Noem did not mention the Sturgis rally, which is a big moneymaker for the state and appears to have drawn even bigger crowds than last year. The South Dakota Department of Revenue reported Tuesday that it has, thus far, collected $1.3 million in taxes from the rally.
“The revenue sum from temporary vendors in the Black Hills is a 6 percent increase compared to 2019,” the department reported.
Noem, a Republican and staunch ally of President Donald Trump, also didn’t mention the Fourth of July bash at Mount Rushmore (held July 3) that drew thousands of the president’s supporters and about which she said, explicitly, “We will not be socially distancing.”
“We told those folks that have concerns that they can stay home, but those who want to come and join us, we’ll be giving out free face masks, if they choose to wear one,” Noem also said during an interview on Fox News’ “The Ingraham Angle.”
Since the start of the pandemic, South Dakota has reported a total of 13,749 cases and 167 deaths, North Dakota has recorded 12,004 cases and 149 deaths, Nebraska has logged 34,574 cases and 399 deaths, Minnesota has reported 76,404 cases and 1,872 deaths, and Iowa has tallied 65,480 cases and 1,123 deaths, the latest NBC News figures show.
But a big chunk of that arithmetic has accumulated since Aug. 16, the last day of the rally.
South Dakota has recorded 3,475 new cases and 14 deaths, the NBC News figures show. And there have been 20 deaths and 3,413 new cases in North Dakota, 38 deaths and 4,202 new cases in Nebraska, 120 deaths and 11,206 new cases in Minnesota, and 148 deaths and 13,033 new cases in Iowa.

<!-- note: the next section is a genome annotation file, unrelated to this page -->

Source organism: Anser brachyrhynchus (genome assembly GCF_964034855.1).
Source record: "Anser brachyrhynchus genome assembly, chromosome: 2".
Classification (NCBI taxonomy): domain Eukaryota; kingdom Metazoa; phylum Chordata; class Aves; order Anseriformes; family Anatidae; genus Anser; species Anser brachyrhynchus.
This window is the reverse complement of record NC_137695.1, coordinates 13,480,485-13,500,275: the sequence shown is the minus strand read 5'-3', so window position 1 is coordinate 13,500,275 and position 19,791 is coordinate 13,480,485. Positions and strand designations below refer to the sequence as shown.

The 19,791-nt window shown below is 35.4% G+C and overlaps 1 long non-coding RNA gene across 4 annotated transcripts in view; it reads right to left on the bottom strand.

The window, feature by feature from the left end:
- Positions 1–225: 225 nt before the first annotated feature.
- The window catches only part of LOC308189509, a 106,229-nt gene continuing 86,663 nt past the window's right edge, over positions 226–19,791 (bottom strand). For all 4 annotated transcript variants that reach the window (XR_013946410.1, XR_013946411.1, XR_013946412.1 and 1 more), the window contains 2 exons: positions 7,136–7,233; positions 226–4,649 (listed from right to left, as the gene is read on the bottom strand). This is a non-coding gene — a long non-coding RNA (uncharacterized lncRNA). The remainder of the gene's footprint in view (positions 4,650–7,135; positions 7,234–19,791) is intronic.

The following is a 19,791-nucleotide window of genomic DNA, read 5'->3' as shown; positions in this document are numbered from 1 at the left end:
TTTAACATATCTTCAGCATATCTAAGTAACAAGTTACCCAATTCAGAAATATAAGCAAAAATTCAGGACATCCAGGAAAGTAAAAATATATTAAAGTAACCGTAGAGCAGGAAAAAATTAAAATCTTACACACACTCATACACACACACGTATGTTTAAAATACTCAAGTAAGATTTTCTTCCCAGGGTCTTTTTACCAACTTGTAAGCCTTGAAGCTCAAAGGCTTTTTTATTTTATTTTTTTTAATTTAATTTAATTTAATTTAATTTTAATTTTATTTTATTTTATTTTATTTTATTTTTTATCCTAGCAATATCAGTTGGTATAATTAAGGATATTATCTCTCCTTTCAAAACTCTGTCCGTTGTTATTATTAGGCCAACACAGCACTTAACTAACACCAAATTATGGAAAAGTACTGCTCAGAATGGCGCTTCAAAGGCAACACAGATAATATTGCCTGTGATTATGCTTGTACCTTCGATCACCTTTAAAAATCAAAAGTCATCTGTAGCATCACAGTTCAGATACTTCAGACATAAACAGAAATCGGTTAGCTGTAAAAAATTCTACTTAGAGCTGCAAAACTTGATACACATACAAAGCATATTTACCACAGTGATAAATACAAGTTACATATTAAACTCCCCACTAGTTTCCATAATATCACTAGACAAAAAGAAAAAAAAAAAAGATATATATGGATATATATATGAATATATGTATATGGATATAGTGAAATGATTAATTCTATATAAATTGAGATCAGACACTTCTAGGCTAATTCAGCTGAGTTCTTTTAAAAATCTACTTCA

While this corner of the Midwest in now one of the nation’s COVID-19 hot spots, these states still account for a small percentage of the country’s nearly 6.2 million cases and almost 186,00 deaths — both world-leading figures.
All, with the exception of Minnesota, are red states that Trump won in 2016 and aims to win again in November to get re-elected.
Trump has alternately downplayed the dangers of the pandemic and praised his administration’s response to the COVID-19 crisis that continues to generate about 40,000 new cases per day and has wrecked the economy.
But nearly half of American households are going hungry, NBC News has reported, and food pantry demand is up by 20 percent since the start of the pandemic. And the U.S. now accounts for almost a quarter of the 25.8 million cases and around a fifth of the over 858,000 deaths worldwide, according to the Johns Hopkins University COVID-19 dashboard.
While states in the Northeast such as New York and New Jersey racked up the most cases and deaths back in February and March when the strategy for fighting the virus was still being formulated, states such as Florida, Texas and Arizona that began reopening in May at Trump’s urging have seen the most deaths and cases in recent months.
California, a state that took aggressive action early on to deal with the crisis and then saw a big spike when it reopened, leads the nation with 716,881 cases. In recent weeks, however, the number of new cases and hospitalizations have been declining.
In other developments: